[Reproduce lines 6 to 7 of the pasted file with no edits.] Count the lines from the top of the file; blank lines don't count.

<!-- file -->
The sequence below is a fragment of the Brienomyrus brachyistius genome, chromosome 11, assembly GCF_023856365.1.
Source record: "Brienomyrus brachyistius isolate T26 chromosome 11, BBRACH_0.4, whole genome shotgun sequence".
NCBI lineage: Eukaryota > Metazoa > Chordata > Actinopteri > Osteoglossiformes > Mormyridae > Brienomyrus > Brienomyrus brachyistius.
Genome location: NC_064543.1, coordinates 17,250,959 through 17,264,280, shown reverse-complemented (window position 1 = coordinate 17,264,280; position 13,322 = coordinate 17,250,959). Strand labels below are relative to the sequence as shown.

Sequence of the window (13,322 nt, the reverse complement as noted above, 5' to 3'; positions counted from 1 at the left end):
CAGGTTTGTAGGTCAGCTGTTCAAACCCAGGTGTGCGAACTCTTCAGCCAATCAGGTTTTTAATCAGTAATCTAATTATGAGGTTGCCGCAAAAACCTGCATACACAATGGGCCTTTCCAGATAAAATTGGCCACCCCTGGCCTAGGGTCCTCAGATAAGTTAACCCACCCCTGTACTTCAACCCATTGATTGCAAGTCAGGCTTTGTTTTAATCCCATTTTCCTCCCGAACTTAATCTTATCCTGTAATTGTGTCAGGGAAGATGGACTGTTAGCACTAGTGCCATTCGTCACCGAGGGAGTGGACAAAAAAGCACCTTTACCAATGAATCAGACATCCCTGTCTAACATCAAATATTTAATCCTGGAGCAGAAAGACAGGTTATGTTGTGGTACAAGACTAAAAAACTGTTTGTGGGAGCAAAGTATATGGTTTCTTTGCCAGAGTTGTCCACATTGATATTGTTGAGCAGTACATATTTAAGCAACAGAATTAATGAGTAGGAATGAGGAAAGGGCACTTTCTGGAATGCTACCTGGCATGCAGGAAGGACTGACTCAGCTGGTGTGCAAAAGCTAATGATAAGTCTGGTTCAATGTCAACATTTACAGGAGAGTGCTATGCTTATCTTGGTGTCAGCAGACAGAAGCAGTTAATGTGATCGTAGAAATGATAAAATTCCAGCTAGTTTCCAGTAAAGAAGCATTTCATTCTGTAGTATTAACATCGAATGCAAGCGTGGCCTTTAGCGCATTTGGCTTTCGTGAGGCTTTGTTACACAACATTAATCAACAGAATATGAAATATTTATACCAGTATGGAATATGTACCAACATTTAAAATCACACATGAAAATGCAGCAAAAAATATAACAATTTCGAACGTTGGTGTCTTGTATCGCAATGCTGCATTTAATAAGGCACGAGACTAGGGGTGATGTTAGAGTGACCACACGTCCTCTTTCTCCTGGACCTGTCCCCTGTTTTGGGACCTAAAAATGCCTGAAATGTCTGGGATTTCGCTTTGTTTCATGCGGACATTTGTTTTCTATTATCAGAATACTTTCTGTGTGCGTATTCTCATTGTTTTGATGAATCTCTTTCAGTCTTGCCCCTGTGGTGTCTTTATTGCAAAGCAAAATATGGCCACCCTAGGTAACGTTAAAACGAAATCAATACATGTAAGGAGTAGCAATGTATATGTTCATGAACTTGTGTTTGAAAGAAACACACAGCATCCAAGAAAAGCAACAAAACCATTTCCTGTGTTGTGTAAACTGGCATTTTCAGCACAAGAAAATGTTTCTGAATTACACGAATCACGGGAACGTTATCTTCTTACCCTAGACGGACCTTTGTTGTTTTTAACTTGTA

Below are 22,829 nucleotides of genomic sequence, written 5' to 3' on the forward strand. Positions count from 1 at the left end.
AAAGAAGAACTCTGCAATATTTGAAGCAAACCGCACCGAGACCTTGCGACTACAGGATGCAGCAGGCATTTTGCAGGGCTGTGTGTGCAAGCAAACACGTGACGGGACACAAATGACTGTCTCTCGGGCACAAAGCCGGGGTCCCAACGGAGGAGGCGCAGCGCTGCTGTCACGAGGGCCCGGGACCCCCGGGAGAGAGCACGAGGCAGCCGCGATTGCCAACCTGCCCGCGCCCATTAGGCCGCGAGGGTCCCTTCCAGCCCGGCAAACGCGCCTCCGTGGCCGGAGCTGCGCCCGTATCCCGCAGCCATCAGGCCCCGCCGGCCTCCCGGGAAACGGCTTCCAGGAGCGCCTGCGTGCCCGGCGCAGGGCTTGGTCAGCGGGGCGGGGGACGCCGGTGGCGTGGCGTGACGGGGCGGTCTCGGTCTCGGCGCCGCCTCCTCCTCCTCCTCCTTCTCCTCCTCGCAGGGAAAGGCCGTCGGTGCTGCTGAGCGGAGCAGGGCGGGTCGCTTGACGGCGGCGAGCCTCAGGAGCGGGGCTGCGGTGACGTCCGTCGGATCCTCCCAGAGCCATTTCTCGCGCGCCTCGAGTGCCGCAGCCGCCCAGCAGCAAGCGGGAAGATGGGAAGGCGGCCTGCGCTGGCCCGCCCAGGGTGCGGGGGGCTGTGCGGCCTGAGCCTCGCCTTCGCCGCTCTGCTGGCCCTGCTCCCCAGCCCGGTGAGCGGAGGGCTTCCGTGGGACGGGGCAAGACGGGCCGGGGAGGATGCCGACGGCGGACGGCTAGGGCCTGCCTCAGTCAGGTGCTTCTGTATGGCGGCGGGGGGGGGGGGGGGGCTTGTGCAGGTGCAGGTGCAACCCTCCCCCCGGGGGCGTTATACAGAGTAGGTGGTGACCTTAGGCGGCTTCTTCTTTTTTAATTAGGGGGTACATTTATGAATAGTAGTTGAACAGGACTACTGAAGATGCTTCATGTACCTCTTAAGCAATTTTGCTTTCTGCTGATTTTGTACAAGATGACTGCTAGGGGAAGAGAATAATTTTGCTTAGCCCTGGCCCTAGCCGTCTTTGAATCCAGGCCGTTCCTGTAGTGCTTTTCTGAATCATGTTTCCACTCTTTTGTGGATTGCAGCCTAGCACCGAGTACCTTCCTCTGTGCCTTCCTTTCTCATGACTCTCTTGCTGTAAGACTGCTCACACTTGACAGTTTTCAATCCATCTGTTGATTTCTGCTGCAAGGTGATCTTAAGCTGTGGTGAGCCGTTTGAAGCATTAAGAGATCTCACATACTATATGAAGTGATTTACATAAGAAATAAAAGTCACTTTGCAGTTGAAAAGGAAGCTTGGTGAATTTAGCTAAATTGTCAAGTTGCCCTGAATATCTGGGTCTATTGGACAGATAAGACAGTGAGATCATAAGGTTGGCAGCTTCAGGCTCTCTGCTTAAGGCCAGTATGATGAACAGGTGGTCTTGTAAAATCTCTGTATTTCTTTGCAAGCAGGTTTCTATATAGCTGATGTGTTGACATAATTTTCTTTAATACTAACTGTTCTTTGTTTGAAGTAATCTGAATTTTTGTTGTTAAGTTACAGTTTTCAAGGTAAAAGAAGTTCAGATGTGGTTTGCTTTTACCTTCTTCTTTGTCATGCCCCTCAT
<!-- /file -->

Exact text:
CAGGTTTGTAGGTCAGCTGTTCAAACCCAGGTGTGCGAACTCTTCAGCCAATCAGGTTTTTAATCAGTAATCTAATTATGAGGTTGCCGCAAAAACCTGCATACACAATGGGCCTTTCCAGATAAAATTGGCCACCCCTGGCCTAGGGTCCTCAGATAAGTTAACCCACCCCTGTACTTCAACCCATTGATTGCAAGTCAGGCTTTGTTTTAATCCCATTTTCCTCCCGAACTTAATCTTATCCTGTAATTGTGTCAGGGAAGATGGACTGTTAGCACTAGTGCCATTCGTCACCGAGGGAGTGGACAAAAAAGCACCTTTACCAATGAATCAGACATCCCTGTCTAACATCAAATATTTAATCCTGGAGCAGAAAGACAGGTTATGTTGTGGTACAAGACTAAAAAACTGTTTGTGGGAGCAAAGTATATGGTTTCTTTGCCAGAGTTGTCCACATTGATATTGTTGAGCAGTACATATTTAAGCAACAGAATTAATGAGTAGGAATGAGGAAAGGGCACTTTCTGGAATGCTACCTGGCATGCAGGAAGGACTGACTCAGCTGGTGTGCAAAAGCTAATGATAAGTCTGGTTCAATGTCAACATTTACAGGAGAGTGCTATGCTTATCTTGGTGTCAGCAGACAGAAGCAGTTAATGTGATCGTAGAAATGATAAAATTCCAGCTAGTTTCCAGTAAAGAAGCATTTCATTCTGTAGTATTAACATCGAATGCAAGCGTGGCCTTTAGCGCATTTGGCTTTCGTGAGGCTTTGTTACACAACATTAATCAACAGAATATGAAATATTTATACCAGTATGGAATATGTACCAACATTTAAAATCACACATGAAAATGCAGCAAAAAATATAACAATTTCGAACGTTGGTGTCTTGTATCGCAATGCTGCATTTAATAAGGCACGAGACTAGGGGTGATGTTAGAGTGACCACACGTCCTCTTTCTCCTGGACCTGTCCCCTGTTTTGGGACCTAAAAATGCCTGAAATGTCTGGGATTTCGCTTTGTTTCATGCGGACATTTGTTTTCTATTATCAGAATACTTTCTGTGTGCGTATTCTCATTGTTTTGATGAATCTCTTTCAGTCTTGCCCCTGTGGTGTCTTTATTGCAAAGCAAAATATGGCCACCCTAGGTAACGTTAAAACGAAATCAATACATGTAAGGAGTAGCAATGTATATGTTCATGAACTTGTGTTTGAAAGAAACACACAGCATCCAAGAAAAGCAACAAAACCATTTCCTGTGTTGTGTAAACTGGCATTTTCAGCACAAGAAAATGTTTCTGAATTACACGAATCACGGGAACGTTATCTTCTTACCCTAGACGGACCTTTGTTGTTTTTAACTTGTA

Below are 22,829 nucleotides of genomic sequence, written 5' to 3' on the forward strand. Positions count from 1 at the left end.